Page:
The book does point out some techniques used which are meant to circumvent logical thinking, such as: (a) Everyone else is doing it; (b) Be like your hero; (c) Trust me; (d) Weasel words; (e) Flattery; (f) Warm and fuzzy

Note: A more expanded version of that list can be found on John T. Reed’s website. These are some of the many intellectually dishonest debate tactics that are used in the absence of arguing fact or logic.

As with the previous 2 articles, critical thinking is an essential part in laws and policies. This features not only in how they are drafted, but how they are applied, and at times challenged. Knowing the reasoning behind laws and policies will help form stronger arguments both for and against them.

Related Publications
CLICK HERE, for Critical Thinking #1, Honest v.s. Dishonest Debate Tactics by John T. Reed.

CLICK HERE, for Critical Thinking #2, Logical Self Defense, by Johnson & Blair

Any of these works: the Cohen book, the Johnston/Blair book, or the Reed website are well worth reading. The books are tedious, but rewarding reads. The website is a pretty quick skim. Rather than focusing on facts, their goal is to help the reader be more critical in the information they consume. Despite their different approaches, they promote similar goals.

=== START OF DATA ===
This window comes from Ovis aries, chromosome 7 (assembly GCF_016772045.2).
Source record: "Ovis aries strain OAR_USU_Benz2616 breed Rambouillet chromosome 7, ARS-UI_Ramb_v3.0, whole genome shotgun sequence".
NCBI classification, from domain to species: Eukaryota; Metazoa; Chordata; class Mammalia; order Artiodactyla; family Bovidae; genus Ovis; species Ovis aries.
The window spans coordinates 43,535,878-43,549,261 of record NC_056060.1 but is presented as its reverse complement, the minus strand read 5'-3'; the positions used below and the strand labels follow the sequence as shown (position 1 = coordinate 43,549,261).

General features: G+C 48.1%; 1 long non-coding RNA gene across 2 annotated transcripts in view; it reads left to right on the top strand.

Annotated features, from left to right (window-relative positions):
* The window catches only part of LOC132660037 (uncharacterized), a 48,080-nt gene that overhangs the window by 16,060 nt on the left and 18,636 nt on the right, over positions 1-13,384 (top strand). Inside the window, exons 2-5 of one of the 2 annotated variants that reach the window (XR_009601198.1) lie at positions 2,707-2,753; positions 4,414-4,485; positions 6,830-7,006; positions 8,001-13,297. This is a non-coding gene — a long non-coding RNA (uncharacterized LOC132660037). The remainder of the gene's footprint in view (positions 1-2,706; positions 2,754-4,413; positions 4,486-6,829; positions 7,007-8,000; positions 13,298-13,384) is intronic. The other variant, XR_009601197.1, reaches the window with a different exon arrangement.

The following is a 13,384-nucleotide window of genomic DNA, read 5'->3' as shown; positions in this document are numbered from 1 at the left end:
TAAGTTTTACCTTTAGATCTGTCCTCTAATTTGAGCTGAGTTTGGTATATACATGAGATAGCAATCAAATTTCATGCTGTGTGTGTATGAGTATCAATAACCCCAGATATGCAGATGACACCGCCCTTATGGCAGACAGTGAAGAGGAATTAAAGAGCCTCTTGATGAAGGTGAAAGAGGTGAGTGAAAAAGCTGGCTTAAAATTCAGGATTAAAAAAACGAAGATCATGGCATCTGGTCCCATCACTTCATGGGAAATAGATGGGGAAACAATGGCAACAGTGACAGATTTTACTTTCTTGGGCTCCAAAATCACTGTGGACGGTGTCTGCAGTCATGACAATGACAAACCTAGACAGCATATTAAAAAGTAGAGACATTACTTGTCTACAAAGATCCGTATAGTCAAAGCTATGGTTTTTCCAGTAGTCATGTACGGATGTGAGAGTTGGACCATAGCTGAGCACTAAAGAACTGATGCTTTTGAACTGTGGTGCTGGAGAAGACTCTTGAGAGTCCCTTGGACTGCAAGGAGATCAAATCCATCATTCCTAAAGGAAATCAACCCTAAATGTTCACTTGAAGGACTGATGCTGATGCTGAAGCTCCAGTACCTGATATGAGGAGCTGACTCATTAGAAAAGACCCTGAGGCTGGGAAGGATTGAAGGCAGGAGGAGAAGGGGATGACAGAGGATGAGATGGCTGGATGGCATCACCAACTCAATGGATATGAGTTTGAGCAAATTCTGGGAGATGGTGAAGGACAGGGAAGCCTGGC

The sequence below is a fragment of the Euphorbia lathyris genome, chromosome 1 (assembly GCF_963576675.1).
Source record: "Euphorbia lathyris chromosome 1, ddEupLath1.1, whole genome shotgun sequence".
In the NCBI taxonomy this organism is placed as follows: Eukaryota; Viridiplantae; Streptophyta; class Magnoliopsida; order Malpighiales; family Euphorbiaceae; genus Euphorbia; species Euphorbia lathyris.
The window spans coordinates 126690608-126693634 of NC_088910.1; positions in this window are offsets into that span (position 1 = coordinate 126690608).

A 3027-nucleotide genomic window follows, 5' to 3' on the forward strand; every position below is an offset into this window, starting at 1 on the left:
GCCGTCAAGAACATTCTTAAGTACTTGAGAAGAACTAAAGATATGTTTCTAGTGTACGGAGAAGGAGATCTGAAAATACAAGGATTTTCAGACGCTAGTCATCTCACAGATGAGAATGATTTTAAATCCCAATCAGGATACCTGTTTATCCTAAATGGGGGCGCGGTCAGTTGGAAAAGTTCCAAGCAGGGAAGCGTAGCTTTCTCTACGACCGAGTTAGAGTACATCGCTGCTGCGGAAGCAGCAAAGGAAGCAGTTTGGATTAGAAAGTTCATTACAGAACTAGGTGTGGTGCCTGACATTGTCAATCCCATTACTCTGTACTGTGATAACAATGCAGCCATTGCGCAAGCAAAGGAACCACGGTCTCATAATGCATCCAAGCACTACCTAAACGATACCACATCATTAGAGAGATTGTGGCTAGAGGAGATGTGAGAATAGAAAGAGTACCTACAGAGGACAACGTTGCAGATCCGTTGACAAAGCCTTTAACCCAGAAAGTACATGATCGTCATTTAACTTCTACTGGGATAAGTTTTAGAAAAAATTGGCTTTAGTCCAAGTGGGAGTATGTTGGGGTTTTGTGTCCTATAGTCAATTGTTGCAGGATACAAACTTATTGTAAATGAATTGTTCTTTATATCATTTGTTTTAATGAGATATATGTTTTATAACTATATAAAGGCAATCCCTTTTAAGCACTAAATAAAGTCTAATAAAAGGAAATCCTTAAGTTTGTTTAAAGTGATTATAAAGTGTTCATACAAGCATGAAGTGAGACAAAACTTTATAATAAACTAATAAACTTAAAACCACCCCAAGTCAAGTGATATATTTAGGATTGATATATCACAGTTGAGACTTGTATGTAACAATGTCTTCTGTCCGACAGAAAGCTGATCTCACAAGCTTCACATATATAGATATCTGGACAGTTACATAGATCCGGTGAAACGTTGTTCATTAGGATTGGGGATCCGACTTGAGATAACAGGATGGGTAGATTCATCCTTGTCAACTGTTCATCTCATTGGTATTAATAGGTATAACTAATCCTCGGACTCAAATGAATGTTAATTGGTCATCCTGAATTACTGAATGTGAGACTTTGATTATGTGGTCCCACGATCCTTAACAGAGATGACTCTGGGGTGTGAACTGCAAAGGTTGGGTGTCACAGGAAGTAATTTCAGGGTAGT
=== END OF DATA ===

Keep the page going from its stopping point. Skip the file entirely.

Critical Thinking #2: “Logical Self Defense”, (Review)

(The 3rd edition of the book, by Johnson & Blair)

This book was published by two philosophy professors from the University of Windsor, in Windsor, ON, Canada.

While not directly related to law, the content can be applied to people involved in legal matters. In such cases, a person will try to make factual, logical, and well reasoned arguments while trying to refute the facts, logic, and reasoning of the other side. Being able to debunk an opponent, while preventing yourself from being debunked is a sign of a well put together case.